13. Jhaveri R, Byington CL, Klein JO, Shapiro ED (2011). Management of the non-toxic-appearing acutely febrile child: a 21st century approach. J Pediatr, 159(2), 181-5.
  14. American Academy of Pediatrics, Committee on Infectious Diseases (In Press). Recommendations for prevention and control of influenza in children 2011-2012. Pediatrics.
  15. Baker C, and Byington CL and American Academy of Pediatrics, Committee on Infectious Diseases (In Press). Recommendation for the prevention of perinatal Group B streptococcal disease. Pediatrics.
  16. Blaschke AJ, Heyrend C, Byington CL, Obando I, Vazquez-Barba I, Doby EH, Korgenski EK, Sheng X, Poritz MA, Daly JA, Mason EO, Pavia AT, Ampofo K (2011). Molecular analysis improves pathogen identification and epidemiologic study of pediatric parapneumonic empyema. Pediatr Infect Dis J, 30(4), 289-94.
  17. (2011). Policy statement--recommended childhood and adolescent immunization schedules--United States, 2011. Pediatrics, 127(2), 387-8.
  18. Byington CL, Kendrick J, Sheng X (2011). Normative cerebrospinal fluid profiles in febrile infants. J Pediatr, 158(1), 33-37.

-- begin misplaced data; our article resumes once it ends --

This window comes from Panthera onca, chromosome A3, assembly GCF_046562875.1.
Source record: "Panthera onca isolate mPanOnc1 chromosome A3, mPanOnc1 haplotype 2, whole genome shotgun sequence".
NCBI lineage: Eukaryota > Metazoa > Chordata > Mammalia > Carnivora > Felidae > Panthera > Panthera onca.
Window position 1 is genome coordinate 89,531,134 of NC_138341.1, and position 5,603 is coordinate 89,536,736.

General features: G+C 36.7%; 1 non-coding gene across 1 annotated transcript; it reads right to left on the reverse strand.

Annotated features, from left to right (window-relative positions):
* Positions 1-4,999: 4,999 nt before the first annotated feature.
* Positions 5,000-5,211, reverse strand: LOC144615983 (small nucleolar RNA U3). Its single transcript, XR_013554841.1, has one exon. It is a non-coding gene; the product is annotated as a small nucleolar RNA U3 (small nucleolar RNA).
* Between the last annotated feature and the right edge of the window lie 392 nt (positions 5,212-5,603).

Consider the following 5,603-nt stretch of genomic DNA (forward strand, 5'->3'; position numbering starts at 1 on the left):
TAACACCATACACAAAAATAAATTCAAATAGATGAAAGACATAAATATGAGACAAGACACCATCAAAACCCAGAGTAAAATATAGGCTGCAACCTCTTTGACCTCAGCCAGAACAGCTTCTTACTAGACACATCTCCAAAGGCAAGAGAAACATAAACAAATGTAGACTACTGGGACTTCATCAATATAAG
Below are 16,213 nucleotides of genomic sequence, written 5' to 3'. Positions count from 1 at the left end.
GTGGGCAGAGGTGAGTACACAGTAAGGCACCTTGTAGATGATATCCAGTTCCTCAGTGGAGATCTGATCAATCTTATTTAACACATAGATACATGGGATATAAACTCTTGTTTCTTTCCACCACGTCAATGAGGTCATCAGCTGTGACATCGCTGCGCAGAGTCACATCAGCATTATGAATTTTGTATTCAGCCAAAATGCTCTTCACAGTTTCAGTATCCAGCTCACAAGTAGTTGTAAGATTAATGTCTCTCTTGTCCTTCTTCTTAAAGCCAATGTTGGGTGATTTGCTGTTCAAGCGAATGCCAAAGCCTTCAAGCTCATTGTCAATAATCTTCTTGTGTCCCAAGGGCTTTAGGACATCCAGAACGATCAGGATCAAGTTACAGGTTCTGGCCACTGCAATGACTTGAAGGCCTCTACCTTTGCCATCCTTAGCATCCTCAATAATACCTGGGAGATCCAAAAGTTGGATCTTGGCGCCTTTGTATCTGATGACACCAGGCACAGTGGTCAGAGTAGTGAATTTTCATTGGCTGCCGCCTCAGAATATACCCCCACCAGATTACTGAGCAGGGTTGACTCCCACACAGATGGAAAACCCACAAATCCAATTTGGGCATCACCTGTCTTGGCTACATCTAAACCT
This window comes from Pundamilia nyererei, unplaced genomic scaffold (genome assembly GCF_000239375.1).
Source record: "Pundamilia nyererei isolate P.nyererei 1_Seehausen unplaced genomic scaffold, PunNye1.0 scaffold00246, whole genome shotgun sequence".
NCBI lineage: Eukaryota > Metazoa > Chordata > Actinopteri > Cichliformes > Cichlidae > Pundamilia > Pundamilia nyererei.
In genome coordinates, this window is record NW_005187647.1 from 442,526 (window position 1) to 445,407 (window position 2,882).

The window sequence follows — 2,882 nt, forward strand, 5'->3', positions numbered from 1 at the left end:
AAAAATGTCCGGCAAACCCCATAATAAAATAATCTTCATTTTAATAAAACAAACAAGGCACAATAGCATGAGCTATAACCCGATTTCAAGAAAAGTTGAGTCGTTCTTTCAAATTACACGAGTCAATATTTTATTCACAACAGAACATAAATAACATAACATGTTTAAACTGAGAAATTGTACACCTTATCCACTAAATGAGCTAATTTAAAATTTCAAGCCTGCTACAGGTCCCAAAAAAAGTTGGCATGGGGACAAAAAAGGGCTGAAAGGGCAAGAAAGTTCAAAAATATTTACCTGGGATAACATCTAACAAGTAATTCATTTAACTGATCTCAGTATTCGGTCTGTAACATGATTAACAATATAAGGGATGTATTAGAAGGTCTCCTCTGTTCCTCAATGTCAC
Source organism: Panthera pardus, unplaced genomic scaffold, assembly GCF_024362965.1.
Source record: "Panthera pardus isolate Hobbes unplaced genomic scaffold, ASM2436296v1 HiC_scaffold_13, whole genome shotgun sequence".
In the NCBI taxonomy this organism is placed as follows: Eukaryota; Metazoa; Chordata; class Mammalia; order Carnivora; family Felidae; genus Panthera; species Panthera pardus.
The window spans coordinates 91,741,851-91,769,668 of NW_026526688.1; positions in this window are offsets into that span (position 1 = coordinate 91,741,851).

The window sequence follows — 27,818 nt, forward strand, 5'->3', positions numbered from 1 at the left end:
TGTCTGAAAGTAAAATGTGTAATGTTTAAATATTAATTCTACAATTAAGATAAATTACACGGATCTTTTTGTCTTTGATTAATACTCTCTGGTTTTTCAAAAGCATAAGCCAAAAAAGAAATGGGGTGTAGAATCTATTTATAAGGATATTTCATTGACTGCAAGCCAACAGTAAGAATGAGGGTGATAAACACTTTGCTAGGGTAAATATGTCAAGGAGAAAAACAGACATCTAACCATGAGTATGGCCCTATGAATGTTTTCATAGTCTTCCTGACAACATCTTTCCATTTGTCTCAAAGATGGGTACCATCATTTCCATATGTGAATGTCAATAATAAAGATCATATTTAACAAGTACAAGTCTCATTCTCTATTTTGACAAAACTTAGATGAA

19. Ampofo, K, Herbener, A, Blaschke, AJ, Heyrend, C, Portiz, M, Korgenski, K, Rolfs, R, Jain, S, Carvahlo, MD, Pimenta, FC, Daly, J, Mason, EO, Byington, CL (2010). Association of 2009 Pandemic Influenza A (H1N1) infection and increased hospitalization with Parapneumonic Empyema in Children in Utah. Pediatr Infect Dis, (10), 905-9.
  20. Bernstein HH, Starke JR, Committee on Infectious Diseases (2010). Recommendation for mandatory influenza immunization of all health care personnel. Pediatrics, 126(4), 809-15.


  1. Carrie L. Byington, MD (2008). Method for Creating and Using a Treatment Protocol for the Evaluation of the Febrile Infant. U.S. Patent No. 7,461,046. Washington, D.C.:U.S. Patent and Trademark Office.